Margin Loans from Schwab

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Margin lending from Schwab is a flexible line of credit that allows you to borrow against the securities you already hold in your brokerage account.

When used correctly, margin loans can help you execute investment strategies by increasing your borrowing power to purchase more securities. It can also serve as a source of flexible borrowing for other short-term financial needs.

Schwab offers competitive rates and a flexible repayment schedule.

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Margin Trading: The Ins and Outs

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When you buy on margin, you're using the securities in your portfolio as collateral for a loan from your broker that you can use to buy more securities. You might use margin to take advantage of a unique opportunity when you don’t have enough cash on hand or you don’t want to sell any of the securities you already own to cover the cost.

You can generally borrow up to 50% of the costs of the securities you are buying with the funds from the margin account.  This will allow you to purchase twice as much as you could with just cash. In other words, you pay for half of the cost and you borrow the other half from your broker.

Let’s work through an example.

As you are doing your research, you find a stock that you think has upside profit potential. It’s trading for $100 a share, and you have $10,000 to invest, you could buy 100 shares. But you’d like to buy more than that. If you buy on margin, you can invest twice as much and buy 200 shares (200 x $100 = $20,000). 

Assuming your careful research turned out to be right and the stock goes up 25%; your 200 shares would be worth $25,000. If you decide to sell at this price, the $10,000 loan from your broker will automatically be repaid and you will be left with a $5,000 profit, instead of just $2500.While the stock only went up 25%, you realized a 50% profit by using margin.

But what if your stock declines in price by 25%? Then, your 200 shares would be worth only $15,000. If you choose to sell at this price, the $10,000 loan from your broker will be repaid automatically, and you will be left with a $5000 loss. While the stock only declined by 25%, you realized a 50% loss, and by using margin, you lost $5000 instead of only $2500.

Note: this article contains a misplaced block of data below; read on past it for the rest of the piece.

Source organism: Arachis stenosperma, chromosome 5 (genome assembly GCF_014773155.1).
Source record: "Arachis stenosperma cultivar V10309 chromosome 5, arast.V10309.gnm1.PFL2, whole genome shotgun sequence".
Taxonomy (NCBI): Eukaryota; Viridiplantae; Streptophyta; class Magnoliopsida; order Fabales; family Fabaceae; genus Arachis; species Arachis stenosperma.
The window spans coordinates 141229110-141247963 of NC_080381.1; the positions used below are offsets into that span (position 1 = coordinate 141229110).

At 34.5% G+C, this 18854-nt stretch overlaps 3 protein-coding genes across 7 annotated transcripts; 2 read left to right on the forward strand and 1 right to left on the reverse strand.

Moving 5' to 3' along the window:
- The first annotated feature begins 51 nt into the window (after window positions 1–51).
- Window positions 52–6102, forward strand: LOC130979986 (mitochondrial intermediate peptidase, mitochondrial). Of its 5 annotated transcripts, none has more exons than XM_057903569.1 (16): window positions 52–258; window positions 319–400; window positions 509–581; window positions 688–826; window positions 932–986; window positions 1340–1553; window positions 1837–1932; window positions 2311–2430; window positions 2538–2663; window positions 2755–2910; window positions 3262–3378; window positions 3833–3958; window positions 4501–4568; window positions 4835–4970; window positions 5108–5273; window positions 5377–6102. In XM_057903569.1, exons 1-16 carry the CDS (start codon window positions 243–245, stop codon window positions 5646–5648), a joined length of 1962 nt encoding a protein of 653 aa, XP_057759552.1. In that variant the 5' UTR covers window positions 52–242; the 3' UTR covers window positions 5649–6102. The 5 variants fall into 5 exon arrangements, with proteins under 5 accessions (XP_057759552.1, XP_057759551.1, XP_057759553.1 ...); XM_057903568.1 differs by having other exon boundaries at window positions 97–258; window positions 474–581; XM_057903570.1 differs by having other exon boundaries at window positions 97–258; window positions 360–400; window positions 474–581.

Additionally, just like with any other loan, you will have to pay interest on the loan, and that will either decrease your profit or increase your loss. Unlike most loans you may be familiar with, a margin loan does not have a set repayment schedule. Instead, the loan is paid in full when the securities are sold.

However, when you use margin to buy stock, the margin interest is often tax-deductible against your capital gains and investment income. 

Margin trading has unique risks. In order to decide if it is right for you, it is important understand these risks, as well as your personal risk tolerance.

If you want to learn more, check out the next video on the risks of margin trading.

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Margin borrowing is not appropriate for every investor. Make sure you understand the benefits and risks.

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How do margin loans work?

Margin lending can increase your profits as well as your losses, so it is important to determine how and if it fits into your investment strategy. Margin accounts also require a higher level of attention, including potentially monitoring stock prices on a daily basis. To better understand, let's take a look at a hypothetical example showing both gain and loss scenarios, with and without margin lending. (For simplicity, we've excluded trading fees and taxes.)

Margin and loss tables

  • A gain with margin

    You pay cash for 100 shares of a $50 stock. -$5,000
    You buy 100 more shares on margin.   $0
    Your stock rises to $70, and you sell 200 shares. +$14,000
    You repay your margin loan. -$5,000
    You pay margin interest.* -$400
    Your gain
    $3,600
  • A loss with margin

    You pay cash for 100 shares of a $50 stock. -$5,000
    You buy another 100 shares on margin.  $0
    Your stock falls to $30, and then you sell 200 shares.  $6,000
    You repay your margin loan. -$5,000
    You pay margin interest.* -$400
    Your loss -$4,400

A gain without a margin/ a loss without a margin tables

  • A gain without a margin

    You pay cash for 100 shares of a $50 stock. -$5,000
    Your stock rises to $70, and you sell 100 shares.  $7,000
    Your gain  $2,000
  • A loss without margin

    You pay cash for 100 shares of a $50 stock. -$5,000
    Your stock falls to $30, and you sell 100 shares.  $3,000
    Your loss -$2,000

Disclosure information

*Example uses a hypothetical, simple interest rate calculation at a rate of 8.00%. Actual interest would be higher due to daily compounding that is charged monthly to the account. The example assumes the loan amount remains constant and is outstanding for 12 months. Commissions, where applicable, and taxes have not been included in these illustrations but affect final outcomes and should always be considered.

How can I start using my margin loan?

Once your Schwab brokerage account is approved for margin use, you can tap into your available funds simply by:

  • Placing a trade

  • Writing a Schwab One® check

  • Placing a wire transfer

  • Requesting a check

  • Using your Schwab One Visa® Platinum debit card

Your interest rate depends on your balance and Schwab’s base rate. Interest accrues daily and is posted monthly.

Before you begin using margin, you should read Schwab's Margin Borrowing Overview and Disclosure Statement.

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